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Alicja Baranowska

Alicja Baranowska

My story is not long. I am a Polish-born Roman Catholic, raised in a rather traditional family in a small town somewhere in North-West Poland. In my community there was not even discussion on the subject of women ordinations. At that time we haven’t even had women at the altar services, not to mention any pastoral duties. Even now, it is not a common practice in the Polish Church.

I can’t exactly remember when it occurred to me for the first time that women could be ordained. I think it must have been around 2004, when I found in the Bible an information of Phoebe the deaconess. Afterwards I had a strange dream: a woman entered a quiet church, trying not to draw much attention of the faithful, but she was recognized as a Catholic pope (?) and being asked to preach. I have never understood this dream, but it seemed important to me.

Even when I belonged to a very open Catholic community at that time, I never dared to speak about it. I knew it was not acceptable by the Catholic teaching and didn’t want to make any troubles. Nevertheless, the idea of women ordination never left me.

Few years ago I’ve decided to leave Poland and move to England: finally I’ve settled down in London. It was the place where I found more progressive Catholics, thinking in a similar way like myself. Finally I felt to be in my proper place and I was not afraid to think more independently anymore. In the middle of 2008 I’ve moved to Belgium where I was given a better job, but I still felt related to the British Catholics.

Somehow in the middle of 2009 two important things occurred. Firstly, the Polish Catholic weekly “Tygodnik Powszechny” published an article of Fr. Alfons Skowronek, Polish Catholic ecumenist, who, considering mostly a role of a priest in the modern world, mentioned that “stopping women for sacramental priesthood is contrary to a woman’s dignity” and that “it is not possible to legitimize it by biblical sources”. The article provoked a series of polemic and supporting articles, published in the very same “Tygodnik Powszechny”. Very soon, one of the biggest Polish daily newspapers “Gazeta Wyborcza” followed-up the subject by publishing articles, interviews and opinions of the readers concerning the women’s position in the Catholic Church, including women’s ordination matter. It was there where I found out I was not the only one Polish Catholic thinking about the interdiction as unjustified.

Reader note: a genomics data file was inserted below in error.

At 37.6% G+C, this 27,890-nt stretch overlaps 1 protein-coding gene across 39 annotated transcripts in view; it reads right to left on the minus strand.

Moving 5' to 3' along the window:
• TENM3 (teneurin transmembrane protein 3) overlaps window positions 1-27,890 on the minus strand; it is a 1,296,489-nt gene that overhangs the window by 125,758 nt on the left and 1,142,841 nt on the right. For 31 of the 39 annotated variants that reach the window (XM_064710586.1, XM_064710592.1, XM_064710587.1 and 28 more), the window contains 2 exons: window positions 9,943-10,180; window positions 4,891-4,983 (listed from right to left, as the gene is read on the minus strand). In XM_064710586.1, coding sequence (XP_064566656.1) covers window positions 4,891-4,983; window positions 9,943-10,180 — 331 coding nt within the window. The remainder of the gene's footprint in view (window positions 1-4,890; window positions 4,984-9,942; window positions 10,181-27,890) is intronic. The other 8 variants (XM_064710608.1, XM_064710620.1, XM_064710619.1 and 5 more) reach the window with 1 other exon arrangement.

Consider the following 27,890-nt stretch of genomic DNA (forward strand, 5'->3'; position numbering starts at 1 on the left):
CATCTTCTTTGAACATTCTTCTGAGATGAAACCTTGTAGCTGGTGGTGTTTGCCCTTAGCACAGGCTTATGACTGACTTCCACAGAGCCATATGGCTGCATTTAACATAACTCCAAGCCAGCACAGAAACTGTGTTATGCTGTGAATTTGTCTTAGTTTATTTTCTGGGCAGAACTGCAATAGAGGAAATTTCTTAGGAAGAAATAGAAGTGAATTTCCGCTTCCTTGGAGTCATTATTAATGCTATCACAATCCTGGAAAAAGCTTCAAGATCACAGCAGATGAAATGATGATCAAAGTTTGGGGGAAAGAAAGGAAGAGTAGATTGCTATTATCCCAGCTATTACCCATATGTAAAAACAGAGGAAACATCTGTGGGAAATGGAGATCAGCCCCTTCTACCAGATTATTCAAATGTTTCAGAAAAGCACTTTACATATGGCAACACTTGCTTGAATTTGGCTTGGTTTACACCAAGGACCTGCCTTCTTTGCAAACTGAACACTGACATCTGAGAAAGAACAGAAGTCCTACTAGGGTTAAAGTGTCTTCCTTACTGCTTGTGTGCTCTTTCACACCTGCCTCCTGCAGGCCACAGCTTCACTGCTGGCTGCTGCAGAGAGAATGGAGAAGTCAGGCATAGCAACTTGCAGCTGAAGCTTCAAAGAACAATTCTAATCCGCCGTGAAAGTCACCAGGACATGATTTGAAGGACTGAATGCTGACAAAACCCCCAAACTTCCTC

I have started to look for more information. There were not many of them in my native Polish language, so I switched into English. In the beginning I have found a website of Catholic women who decided to be ordained without Vatican’s authorization. But it was too radical for me; and also in that way they have excluded themselves from the Church as the organization, having lost any influence. I could support the idea itself, but within the legal Church. I thought there was a need to change a way of thinking first and then, by a “small steps policy” to open a real discussion on women’s ordination within our Church, and, eventually, a way to such ordinations itself.

Then I have found the website of Womenpriests.org. I’ve started to read and decided it was what I was looking for. I contacted the team and offered I could translate some sections of the service into Polish, which I have started to do. I feel happy to be able to do it and I thank the Lord to show me the way to support the idea of women’s ordination.


Wijngaards Institute for Catholic ResearchThis website is maintained by the Wijngaards Institute for Catholic Research.

The Institute is known for issuing academic reports and statements on relevant issues in the Church. These have included scholars' declarations on the need of collegiality in the exercise of church authority, on the ethics of using contraceptives in marriage and the urgency of re-instating the sacramental diaconate of women.

Visit also our websites:Women Deacons, The Body is Sacred and Mystery and Beyond.

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